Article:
Wednesday, July 10, 2013

Anne Harris on Painting an Experience of Aging

. . . You get older. . .  You're not looked at. I thought it would be
interesting to try to paint somehow that experience
[of being] really exposed but ... not looked at. . . .
~ Painter Anne Harris

In this short but fascinating talk with Blouin ArtInfo, the artist Anne Harris, who says she "really doesn't know" what she looks like, talks about a recent series of oil paintings in which she seeks to explore what happens to women, emotionally and physically, as they enter middle age. That she calls her work "self-portraits" makes the paintings all the more interesting. Especially evocative for me are the paintings and watercolors Harris labels with the descriptor "Invisible". 

This is challenging work, raising numerous questions about our perceptions of beauty, women's roles, others' and our own acceptance or denial of aging's effects on the body and mind, and how life and death maintain an unsettled and unsettling coexistence in our bodies. The portraits, which hide as much as they reveal, invite a deep conversation about what it means to look at ourselves, both to see and not see.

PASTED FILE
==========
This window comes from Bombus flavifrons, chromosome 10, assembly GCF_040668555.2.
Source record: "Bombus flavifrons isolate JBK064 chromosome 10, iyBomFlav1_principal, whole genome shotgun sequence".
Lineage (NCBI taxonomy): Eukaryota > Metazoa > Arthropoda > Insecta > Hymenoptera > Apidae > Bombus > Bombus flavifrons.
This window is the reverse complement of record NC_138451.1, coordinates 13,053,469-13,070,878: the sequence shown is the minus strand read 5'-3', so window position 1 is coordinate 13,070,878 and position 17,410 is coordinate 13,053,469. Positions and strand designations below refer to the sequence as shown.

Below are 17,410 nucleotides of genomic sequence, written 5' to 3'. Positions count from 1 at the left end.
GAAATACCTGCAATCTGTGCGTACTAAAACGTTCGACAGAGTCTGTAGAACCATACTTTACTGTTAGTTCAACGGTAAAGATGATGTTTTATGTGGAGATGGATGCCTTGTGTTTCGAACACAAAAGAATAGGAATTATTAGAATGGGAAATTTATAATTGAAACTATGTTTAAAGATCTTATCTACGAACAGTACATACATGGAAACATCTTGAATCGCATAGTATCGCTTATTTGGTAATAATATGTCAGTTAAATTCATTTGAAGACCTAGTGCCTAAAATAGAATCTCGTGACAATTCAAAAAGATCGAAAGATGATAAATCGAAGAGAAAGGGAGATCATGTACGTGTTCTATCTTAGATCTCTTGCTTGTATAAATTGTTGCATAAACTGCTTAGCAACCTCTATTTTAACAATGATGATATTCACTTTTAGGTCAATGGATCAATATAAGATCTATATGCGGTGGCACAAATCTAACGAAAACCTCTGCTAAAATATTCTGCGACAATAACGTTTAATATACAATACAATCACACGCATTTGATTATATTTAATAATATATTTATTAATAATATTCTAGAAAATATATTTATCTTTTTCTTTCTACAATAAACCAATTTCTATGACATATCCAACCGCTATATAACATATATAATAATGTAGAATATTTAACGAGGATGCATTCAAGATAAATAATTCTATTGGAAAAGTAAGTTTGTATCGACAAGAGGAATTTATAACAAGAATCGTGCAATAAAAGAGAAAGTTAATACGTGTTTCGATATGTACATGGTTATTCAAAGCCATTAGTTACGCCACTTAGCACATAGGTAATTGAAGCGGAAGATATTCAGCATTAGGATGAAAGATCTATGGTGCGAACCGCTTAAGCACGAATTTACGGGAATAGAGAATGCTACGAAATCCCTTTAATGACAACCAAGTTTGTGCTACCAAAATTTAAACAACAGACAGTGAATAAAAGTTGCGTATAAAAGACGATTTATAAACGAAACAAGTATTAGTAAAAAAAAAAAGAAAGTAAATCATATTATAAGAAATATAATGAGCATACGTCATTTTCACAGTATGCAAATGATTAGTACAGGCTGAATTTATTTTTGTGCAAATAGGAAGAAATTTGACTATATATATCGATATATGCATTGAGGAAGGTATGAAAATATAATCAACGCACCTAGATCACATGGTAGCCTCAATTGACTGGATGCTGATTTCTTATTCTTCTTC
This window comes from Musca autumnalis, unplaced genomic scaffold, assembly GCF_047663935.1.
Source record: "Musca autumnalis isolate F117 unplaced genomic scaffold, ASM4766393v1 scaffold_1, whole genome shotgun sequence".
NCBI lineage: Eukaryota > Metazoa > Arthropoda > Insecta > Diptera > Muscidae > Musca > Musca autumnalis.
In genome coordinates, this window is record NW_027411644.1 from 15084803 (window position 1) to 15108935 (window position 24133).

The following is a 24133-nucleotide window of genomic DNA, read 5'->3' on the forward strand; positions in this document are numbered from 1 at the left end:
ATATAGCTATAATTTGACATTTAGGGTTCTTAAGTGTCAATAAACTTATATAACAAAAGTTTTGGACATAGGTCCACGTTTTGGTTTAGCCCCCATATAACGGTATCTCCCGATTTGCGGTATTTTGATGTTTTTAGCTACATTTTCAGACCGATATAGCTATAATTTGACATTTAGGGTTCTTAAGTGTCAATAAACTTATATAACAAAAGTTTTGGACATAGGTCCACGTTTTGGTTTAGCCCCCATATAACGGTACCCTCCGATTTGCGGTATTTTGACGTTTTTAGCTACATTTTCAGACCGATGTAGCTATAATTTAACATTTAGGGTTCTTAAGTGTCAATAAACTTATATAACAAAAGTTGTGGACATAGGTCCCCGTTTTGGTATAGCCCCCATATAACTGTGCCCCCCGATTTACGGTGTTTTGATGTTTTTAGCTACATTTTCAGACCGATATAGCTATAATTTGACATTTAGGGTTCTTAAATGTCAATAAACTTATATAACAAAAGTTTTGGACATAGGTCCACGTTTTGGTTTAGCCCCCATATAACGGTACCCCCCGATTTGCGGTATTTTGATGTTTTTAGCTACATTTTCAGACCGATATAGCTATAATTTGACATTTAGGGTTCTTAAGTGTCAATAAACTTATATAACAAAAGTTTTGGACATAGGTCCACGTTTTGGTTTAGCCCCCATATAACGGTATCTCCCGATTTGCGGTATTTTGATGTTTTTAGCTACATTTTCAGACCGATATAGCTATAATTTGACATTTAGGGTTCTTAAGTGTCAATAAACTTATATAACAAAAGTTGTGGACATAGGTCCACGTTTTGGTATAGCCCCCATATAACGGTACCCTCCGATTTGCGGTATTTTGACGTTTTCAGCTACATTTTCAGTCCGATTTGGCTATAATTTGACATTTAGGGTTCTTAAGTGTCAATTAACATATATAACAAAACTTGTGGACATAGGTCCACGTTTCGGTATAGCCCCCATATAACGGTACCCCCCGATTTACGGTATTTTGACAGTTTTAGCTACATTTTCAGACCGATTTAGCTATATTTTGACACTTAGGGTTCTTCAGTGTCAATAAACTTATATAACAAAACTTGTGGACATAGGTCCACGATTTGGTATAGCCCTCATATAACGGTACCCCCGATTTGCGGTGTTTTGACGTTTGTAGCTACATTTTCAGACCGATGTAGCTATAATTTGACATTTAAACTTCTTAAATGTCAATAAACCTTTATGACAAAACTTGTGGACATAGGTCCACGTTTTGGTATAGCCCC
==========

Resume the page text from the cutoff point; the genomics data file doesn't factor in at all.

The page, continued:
Harris's paintings and a selection of Mylar drawings and pastels most recently appeared in the solo show "Phantasmatical: Self-Portraits" at Alexandre Gallery in New York City.

Selected Images of Artworks in "Phantasmatical"

Artwork Available and Works Exhibited at Alexandre Gallery


Hannah Stephenson said...

Beautiful, weird work. I love how comfortable and accessible she seems in discussing her paintings!

Anonymous said...

The loss of a youthful body. There are less people noticing. But, if one really wants attention, all they need to do is go through security at an airport. They will pat down anyone there.

Seriously, though, i relate with the fact that we are physically living and dying at the same time. As well, we are dying and living spiritually . Maybe they hit a point in mid-life as they pass one another that leave a person feel like they are coming and going at the same time.

Sharon Kingston said...


I've been thinking a lot lately about the invisibility of aging -- as a recipient of the gaze -- and at the same time how aging is making me ever so more aware of my body and its limitations and its degradation. There really is this point (I'm nearing 50 fast) in which this awareness occurs. Thanks for this post.